During a seven-month span between June 2013 and January of this year, Nassau residents lodged at least 6,412 complaints, an average of 30 a day.

Randie Lucano, 53, of Garden City, a mother of three who works from home, said the planes are flying over her house more often in the last two years than in the previous 10 years.

"It used to be more sporadic and never after dinner," she said.

She wishes officials at the FAA and the Port Authority would do more to cut aircraft noise, which will only get worse as air travel is expected to rise in the future.

"We need a break. We deserve a break," Lucano said. "Three minutes apart is absurd."


Signs of hope

After years of battling airplane noise and pressing officials for relief, some advocates and residents are hopeful now that state and federal officials have intervened.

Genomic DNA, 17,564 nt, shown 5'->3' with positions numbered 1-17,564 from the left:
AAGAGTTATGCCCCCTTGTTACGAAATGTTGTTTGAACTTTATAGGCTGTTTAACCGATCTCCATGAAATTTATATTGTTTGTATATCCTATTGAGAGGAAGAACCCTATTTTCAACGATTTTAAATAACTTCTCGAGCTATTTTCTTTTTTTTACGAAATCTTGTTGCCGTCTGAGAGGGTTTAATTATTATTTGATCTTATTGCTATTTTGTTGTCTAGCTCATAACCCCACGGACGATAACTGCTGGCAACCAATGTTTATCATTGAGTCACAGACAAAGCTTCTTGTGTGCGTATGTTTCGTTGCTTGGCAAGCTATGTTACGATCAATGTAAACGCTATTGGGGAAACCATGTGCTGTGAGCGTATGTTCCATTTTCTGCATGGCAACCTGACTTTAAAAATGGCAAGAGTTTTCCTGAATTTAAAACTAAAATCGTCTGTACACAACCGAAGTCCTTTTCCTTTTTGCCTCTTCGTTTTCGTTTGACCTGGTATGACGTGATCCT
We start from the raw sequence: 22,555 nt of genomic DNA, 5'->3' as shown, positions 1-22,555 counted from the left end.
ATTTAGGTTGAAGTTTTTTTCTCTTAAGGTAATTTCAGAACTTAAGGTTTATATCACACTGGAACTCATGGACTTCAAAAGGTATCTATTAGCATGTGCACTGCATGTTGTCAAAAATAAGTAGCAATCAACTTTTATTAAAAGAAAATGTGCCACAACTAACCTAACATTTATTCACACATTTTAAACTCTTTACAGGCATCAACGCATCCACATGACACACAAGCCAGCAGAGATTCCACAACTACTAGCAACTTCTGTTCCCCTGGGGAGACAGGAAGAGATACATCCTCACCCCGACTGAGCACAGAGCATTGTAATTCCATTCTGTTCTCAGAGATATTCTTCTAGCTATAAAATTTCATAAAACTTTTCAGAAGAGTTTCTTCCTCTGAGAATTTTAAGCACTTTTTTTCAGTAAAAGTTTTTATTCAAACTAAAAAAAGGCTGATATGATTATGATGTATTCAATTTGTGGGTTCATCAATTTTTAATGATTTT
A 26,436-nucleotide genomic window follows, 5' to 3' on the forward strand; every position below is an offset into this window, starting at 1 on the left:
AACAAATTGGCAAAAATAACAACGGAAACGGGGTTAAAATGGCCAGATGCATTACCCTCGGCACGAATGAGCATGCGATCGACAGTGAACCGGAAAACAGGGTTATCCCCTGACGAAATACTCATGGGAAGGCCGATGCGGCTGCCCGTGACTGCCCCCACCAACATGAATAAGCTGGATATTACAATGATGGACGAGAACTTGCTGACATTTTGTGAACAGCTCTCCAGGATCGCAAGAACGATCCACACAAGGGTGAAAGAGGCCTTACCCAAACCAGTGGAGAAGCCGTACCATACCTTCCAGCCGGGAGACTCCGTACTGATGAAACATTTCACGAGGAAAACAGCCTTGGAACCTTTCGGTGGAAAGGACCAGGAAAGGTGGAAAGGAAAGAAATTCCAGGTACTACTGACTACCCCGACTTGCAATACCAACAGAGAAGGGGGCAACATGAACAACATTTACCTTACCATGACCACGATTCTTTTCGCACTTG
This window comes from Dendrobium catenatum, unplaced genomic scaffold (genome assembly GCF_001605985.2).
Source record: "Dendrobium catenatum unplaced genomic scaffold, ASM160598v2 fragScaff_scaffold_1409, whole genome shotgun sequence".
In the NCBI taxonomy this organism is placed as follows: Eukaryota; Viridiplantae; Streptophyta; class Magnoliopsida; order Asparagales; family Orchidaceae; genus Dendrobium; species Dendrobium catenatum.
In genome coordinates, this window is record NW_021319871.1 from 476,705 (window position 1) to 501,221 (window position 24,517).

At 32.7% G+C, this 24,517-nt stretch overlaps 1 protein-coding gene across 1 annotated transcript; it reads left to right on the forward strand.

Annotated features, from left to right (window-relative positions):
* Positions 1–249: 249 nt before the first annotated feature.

In March, Gov. Andrew M. Cuomo ordered the Port Authority to take steps to manage jet engine sounds affecting neighborhoods near Kennedy and LaGuardia airports as well as those below the flight paths, and the agency held its first regular meeting in April with advocates and FAA officials to discuss the problem. The authority placed a portable monitor, the first of 16, at Monsignor Scanlan High School in the Throgs Neck section of the Bronx, to measure airplane noise originating from LaGuardia Airport. The agency is evaluating other potential sites near the two airports and other sites beneath flight routes where noise complaints have been widespread.

The authority is in the process of hiring consultants to help with a multiyear study that would look at the impact of aircraft noise on surrounding neighborhoods and recommend measures to mitigate the problem, which could include insulating homes.

Rep. Steve Israel (D-Huntington), whose congressional district includes East Hills, has met with FAA officials and urged them to use other runways, according to his spokeswoman.

"I will continue to advocate for my constituents to ensure that their quality of life is not negatively impacted by airplane noise," he said.